Apr 25

Next Step Now That Tax Season is Over: Check your Withholdings

Now that tax filing season is over, are you still just a wee bit upset that you didn’t receive a tax refund or owed more than you expected? You’re not alone. After the Tax Cuts and Jobs Act became law in late 2017, tax rates for most individuals were reduced effective with the 2018 tax return filing (currently through 2025). However, it doesn’t appear that way at first glance to many recent taxpayers.

In many cases, the reason why has to do with the fact that the IRS withholding tables were changed in 2018. And despite the IRS and tax experts recommending that taxpayers perform a “paycheck checkup” to estimate and potentially modify their withholdings in early 2018, many people failed to do so. The good news is that it’s fairly simple to calculate your withholdings using the IRS withholding calculator. It enables you to input figures for more than one earner, investment income and more to determine how much to withhold from your paycheck. You can then update your Form W-4 (Employee’s Withholding Allowance Certificate) using this information so that you aren’t having too little or too much withheld.

Another simple way is to take the amount that you owed this year and divide it by the number of paychecks remaining for the year, then add this to Line 6 of your W-4 form.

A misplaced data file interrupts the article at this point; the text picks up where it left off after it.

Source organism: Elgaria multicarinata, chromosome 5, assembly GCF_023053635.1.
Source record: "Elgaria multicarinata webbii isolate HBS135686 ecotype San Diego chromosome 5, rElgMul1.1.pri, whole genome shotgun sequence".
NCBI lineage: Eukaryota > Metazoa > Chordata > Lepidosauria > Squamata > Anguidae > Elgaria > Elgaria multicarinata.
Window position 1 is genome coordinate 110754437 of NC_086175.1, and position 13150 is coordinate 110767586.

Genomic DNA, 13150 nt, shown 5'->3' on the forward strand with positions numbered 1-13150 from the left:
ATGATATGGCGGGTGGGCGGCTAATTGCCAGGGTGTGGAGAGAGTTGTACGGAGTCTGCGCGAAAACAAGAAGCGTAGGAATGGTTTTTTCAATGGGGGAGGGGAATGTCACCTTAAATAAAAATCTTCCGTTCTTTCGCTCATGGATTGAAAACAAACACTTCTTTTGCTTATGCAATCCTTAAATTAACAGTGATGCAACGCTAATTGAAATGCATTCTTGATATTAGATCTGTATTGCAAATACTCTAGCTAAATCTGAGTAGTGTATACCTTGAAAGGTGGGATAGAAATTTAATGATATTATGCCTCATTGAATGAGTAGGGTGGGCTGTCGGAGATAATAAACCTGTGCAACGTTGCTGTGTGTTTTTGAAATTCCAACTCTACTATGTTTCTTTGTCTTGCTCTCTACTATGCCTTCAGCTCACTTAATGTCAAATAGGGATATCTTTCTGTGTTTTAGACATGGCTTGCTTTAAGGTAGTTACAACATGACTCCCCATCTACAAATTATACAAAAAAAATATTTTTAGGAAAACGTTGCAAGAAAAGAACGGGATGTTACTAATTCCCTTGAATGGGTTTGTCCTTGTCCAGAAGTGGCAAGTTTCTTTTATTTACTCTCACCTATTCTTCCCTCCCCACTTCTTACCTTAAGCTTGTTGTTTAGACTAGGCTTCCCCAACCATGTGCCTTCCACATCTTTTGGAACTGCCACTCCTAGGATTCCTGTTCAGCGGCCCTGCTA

You may also use the Personal Allowances Worksheet on the W-4 form to calculate your withholdings, but this worksheet hasn’t been updated since the tax reform, and can be confusing according to some reports.

For retirees, withholding was lowered for pension and annuity payments, but you can adjust the amount withheld from your payments by using Form W-4 P or the IRS withholding calculator.

If you have nonwage income such as investment dividends or capital gains, you may want to use withholding rather than making quarterly estimated payments to avoid penalties.

Remember, the more allowances you claim on your W-4, the less money your employer will withhold for federal taxes. Conversely, the fewer allowances you claim, the more money will be withheld. To ensure you have enough money withheld for taxes in 2019, you may need to lower your number of allowances, in some cases, to zero. Although many people enjoy getting tax refunds during tax time, receiving a refund means that you gave the federal government a tax-free loan of your own money throughout the year.

Securities offered through LPL Financial, member FINRA/SIPC. Insurance products offered through LPL Financial or its licensed affiliates. Investment advice offered through Northwest Financial Advisors, a registered investment advisor and separate entity from LPL Financial.
This information is not intended to be a substitute for individual tax advice. We suggest that you discuss your specific tax issues with a qualified tax professional.

Recent Articles

Nov 16

What Does the SEC Mean to Main Street Investors?

The Securities and Exchange Commission (SEC) is a U.S. government oversight organization charged with overseeing and enforcing our nation’s federal securities laws. Founded at the peak of the Great Depression and after the passing of the Securities Exchange Act of 1934, the agency’s mission consists of three primary objectives:   

  • Protecting Main Street investors who depend upon the nation’s financial markets to help create their financial wellness and future financial security